A violence prevention counselor by day, Malik Spellman patrols the streets of South Central, Los Angeles at night, on a mission to bring peace and unity to the troubled neighborhoods he has lived in for 30 years.
Born in Jamaica, Queens, Spellman grew up in a poor, single-parent home. He was a restless child, and spent the majority of his younger years on the streets and running away from home. In an effort to escape the cold of New York and distance himself from the gang activity that surrounded him, Spellman took an impulsive bus ride to Los Angeles in 1980. He wound up on 73rd and Broadway in South Central – the country’s epicenter of gang activity. He was 16 years old.
Self-described as “all street and all hood,” Spellman managed to survive in South Central without a direct affiliation to any of the city’s many gangs. But he couldn’t avoid prison, and served four years of a seven-year sentence, time that allowed him to develop his interest in gang prevention. Spellman vowed that when he got out of jail, he would devote his life to stopping gang violence.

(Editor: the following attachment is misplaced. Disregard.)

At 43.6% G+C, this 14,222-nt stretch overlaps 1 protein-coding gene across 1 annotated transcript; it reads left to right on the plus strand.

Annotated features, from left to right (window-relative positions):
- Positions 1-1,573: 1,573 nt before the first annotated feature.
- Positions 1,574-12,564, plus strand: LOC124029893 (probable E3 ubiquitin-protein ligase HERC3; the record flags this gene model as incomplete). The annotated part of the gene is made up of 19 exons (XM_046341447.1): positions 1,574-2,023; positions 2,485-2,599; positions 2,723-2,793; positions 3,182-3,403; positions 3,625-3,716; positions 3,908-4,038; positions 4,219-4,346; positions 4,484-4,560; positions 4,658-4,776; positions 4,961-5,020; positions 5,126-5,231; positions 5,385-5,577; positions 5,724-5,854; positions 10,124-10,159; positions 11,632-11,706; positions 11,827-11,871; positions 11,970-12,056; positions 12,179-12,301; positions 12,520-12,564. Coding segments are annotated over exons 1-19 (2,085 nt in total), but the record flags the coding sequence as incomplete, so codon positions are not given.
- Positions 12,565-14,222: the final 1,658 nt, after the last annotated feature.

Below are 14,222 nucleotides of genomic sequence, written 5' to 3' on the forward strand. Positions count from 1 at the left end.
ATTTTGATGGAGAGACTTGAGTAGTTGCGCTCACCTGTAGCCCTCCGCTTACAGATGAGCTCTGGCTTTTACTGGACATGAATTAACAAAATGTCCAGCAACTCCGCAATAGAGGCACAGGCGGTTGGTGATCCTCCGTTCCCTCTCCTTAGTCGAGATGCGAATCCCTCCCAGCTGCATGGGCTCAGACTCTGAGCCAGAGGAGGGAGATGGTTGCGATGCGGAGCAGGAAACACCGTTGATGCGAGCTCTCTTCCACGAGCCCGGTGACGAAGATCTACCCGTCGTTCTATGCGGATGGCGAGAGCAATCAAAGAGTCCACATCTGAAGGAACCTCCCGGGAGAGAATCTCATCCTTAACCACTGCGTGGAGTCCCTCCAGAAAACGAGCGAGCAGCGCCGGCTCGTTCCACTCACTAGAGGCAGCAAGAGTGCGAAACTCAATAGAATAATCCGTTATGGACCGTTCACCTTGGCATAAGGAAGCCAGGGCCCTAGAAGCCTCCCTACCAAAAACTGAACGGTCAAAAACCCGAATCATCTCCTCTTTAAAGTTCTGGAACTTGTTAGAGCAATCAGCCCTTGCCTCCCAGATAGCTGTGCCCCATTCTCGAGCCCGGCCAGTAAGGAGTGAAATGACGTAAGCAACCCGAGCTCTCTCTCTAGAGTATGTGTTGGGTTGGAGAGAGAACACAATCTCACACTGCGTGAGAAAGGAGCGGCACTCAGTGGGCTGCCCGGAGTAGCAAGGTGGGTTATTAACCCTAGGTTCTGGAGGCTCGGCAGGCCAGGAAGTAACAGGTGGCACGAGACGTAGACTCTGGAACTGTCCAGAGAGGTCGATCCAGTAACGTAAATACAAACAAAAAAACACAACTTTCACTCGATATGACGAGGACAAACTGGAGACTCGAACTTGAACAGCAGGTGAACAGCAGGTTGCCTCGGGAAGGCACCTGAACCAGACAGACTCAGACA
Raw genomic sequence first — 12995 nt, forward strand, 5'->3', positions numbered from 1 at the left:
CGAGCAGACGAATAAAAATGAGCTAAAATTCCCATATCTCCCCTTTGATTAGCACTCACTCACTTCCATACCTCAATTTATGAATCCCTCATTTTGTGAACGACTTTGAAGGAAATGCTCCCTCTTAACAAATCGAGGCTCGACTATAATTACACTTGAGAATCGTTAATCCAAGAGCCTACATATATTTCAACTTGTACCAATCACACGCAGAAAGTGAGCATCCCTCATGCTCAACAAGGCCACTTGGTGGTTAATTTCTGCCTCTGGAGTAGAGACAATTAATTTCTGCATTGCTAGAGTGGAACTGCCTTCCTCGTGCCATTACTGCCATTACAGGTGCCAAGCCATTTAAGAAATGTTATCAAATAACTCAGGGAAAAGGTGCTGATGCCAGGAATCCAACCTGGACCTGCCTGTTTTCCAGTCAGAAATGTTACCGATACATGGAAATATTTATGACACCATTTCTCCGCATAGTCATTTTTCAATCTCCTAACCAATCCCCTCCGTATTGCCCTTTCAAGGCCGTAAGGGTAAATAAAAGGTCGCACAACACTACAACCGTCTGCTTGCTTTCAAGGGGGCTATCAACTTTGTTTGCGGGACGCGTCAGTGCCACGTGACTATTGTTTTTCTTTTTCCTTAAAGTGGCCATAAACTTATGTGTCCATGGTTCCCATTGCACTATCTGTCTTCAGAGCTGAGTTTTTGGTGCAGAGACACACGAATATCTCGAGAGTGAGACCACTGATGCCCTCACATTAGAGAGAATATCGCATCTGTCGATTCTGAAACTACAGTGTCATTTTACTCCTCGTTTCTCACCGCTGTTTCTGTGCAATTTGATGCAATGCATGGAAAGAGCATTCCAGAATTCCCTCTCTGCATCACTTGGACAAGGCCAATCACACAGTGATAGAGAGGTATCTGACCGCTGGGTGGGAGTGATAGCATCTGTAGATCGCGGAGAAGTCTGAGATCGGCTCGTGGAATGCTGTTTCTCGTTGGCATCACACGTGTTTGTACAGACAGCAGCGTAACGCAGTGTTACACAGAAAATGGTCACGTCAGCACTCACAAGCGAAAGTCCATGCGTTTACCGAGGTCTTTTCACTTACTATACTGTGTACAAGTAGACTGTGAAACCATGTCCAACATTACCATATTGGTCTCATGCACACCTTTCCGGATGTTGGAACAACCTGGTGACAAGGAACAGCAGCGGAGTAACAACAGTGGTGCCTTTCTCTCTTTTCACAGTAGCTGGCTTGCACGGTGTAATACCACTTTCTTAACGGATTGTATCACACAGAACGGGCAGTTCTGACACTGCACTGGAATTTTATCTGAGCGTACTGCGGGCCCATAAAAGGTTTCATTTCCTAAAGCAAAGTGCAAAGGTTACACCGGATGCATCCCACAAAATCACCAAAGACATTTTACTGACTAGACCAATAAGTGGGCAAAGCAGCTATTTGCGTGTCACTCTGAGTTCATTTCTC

In 1992, Spellman helped organize a monumental gang truce between Los Angeles’ two main gangs, the Crips and the Bloods. Today, he likens himself to a modern-day social worker visiting schools, colleges and prisons advocating against gang violence.
Spellman hopes to one day head the Spellman Foundation, an organization he would dedicate to gang intervention, gang prevention and social responsibility. He dreams of opening a charter school designed to steer South Central’s high-risk youth away from the gang lifestyle and toward higher education.